KBL blames ‘Dinwele Dladleng’ campaign
While the campaign was welcomed as a breakthrough to the local alcohol Industry association, Kgalagadi Breweries Limited (KBL) have a different view. The campaign seemed as a step forward especially that it came during the industry’s dry spell.
‘Dinwele Dladleng’campaign encouraged alcohol consumers to purchase and drink alcohol at home only. The campaign came as a compromise to let the alcohol Industry to get back on it’s feet while at the same time observing the Corona Virus Disease (COVID-19) regulations.
According to KBL, the campaign had a negative impact as it affected their sales and slowed down their recovery. “The clear beer category also experienced a market shift towards the more affordable and less profitable returnable bulk packs. This resulted in a heavy reliance on consumers returning the empties and a more than the normal injection of new returnable empty bottles as these were lost in the trade. The situation was exacerbated, unfortunately, by the ‘Dinwele Dladleng’ campaign encouraging Batswana to drink from home. This resulted in a heavy reliance on consumers returning empties and a more than normal injection of new returnable empties to replace those lost to trade.” the Company’s 2020 annual report revealed.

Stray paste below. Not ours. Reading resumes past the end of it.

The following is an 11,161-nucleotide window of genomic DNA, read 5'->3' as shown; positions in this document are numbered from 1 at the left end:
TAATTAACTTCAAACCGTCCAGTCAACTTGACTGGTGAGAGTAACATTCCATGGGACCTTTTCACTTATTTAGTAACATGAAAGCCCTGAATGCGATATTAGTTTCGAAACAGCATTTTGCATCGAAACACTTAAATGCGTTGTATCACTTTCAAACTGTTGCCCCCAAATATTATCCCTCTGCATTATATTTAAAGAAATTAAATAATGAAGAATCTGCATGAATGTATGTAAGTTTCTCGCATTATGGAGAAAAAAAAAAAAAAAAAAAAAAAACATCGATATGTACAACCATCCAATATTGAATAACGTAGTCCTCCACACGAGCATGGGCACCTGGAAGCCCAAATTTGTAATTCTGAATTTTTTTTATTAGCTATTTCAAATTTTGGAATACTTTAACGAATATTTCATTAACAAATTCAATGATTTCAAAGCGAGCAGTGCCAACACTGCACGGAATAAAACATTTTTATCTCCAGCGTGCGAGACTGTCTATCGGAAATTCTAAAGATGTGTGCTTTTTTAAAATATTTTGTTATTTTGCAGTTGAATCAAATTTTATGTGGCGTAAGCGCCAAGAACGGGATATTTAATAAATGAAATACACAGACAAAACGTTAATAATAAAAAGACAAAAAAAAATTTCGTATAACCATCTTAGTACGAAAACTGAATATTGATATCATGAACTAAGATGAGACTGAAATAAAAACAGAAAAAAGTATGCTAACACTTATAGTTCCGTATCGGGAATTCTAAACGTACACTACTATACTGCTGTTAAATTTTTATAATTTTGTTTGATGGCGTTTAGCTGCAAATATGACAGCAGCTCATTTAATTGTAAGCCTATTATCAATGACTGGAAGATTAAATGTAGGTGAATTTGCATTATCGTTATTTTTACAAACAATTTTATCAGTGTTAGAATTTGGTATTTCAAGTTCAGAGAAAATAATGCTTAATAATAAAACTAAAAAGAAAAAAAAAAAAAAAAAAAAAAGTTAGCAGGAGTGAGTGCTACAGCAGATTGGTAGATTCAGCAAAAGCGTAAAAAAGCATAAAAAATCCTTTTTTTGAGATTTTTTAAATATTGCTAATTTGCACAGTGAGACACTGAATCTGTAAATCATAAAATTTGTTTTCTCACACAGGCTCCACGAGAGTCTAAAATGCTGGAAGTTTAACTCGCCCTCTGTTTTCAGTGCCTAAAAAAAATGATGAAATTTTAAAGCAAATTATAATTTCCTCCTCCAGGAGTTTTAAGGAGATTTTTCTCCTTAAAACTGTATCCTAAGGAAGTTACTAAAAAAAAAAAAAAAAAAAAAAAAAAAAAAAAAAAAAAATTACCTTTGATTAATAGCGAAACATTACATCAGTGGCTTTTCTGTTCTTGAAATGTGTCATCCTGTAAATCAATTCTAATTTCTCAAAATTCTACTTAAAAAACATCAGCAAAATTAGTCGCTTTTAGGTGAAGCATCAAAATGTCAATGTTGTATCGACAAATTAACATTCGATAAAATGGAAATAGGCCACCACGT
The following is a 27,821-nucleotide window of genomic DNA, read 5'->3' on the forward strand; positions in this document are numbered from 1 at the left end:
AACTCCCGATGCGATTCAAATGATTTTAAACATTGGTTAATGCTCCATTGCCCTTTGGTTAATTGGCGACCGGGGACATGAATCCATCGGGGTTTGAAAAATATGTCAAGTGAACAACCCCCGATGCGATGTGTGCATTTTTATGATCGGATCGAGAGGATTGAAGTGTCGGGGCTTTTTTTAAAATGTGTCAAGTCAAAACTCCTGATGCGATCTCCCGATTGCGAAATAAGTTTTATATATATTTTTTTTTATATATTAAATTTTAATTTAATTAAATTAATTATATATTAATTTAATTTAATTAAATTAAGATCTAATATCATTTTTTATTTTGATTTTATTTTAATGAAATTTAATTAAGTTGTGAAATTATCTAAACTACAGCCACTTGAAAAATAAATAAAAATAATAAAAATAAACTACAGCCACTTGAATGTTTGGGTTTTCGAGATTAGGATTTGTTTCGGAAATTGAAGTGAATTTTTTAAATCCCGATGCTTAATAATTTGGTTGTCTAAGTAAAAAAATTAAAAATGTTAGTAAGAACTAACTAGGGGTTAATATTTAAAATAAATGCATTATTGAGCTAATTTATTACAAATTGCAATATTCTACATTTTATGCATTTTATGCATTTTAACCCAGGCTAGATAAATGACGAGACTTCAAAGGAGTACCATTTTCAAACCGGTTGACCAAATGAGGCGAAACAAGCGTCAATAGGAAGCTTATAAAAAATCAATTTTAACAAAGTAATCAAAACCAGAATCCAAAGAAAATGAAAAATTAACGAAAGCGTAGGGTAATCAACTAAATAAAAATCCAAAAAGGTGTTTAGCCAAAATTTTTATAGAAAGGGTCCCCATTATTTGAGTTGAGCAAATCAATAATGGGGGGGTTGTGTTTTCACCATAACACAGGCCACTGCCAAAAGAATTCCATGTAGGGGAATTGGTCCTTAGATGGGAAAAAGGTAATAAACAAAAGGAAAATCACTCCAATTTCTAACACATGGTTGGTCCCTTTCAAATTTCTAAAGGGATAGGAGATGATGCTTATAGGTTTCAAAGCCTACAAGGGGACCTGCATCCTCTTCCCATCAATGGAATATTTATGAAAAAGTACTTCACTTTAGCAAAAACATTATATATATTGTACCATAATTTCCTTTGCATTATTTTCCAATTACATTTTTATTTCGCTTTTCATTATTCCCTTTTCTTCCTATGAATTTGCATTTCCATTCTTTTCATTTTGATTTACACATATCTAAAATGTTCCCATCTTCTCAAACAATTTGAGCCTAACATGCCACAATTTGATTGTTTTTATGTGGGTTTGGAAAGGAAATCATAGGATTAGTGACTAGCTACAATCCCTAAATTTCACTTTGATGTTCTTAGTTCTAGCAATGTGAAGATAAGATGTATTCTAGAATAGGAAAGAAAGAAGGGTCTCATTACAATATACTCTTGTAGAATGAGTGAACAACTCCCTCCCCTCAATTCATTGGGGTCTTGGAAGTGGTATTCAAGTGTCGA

The report further points out that the sales for their alcoholic beverages went down by up to Thirty-eight percent (38%), while the budget went down by up to Forty-eight percent (48%). The Company reports that for clear beer category, the sales/revenue declined by Twenty-four percent (24%) Thirty-eight percent (38%) for Fruit Alcoholic Beverages, specifically Flying fish, and Thirty-seven percent for Traditional Alcoholic Beverages- Chibuku. As for the budget, Clear beer category declined by Twenty-seven percent (27%), Fruit Alcoholic Beverages recorded a Forty-seven percent decline while Traditional Alcoholic Beverages saw a Thirty-eight percent (38%) decline. These are in comparison to the prior year.
During lockdown alone in 2020, the Company reported that last they have lost more than hundred (100) days of sales, which equates to close to Seventy percent (70%) in revenue losses. The losses did not include over Forty Million Pula (P40 Million) lost in expired alcohol as revealed by the Botswana Alcohol Industry Association (BAIA).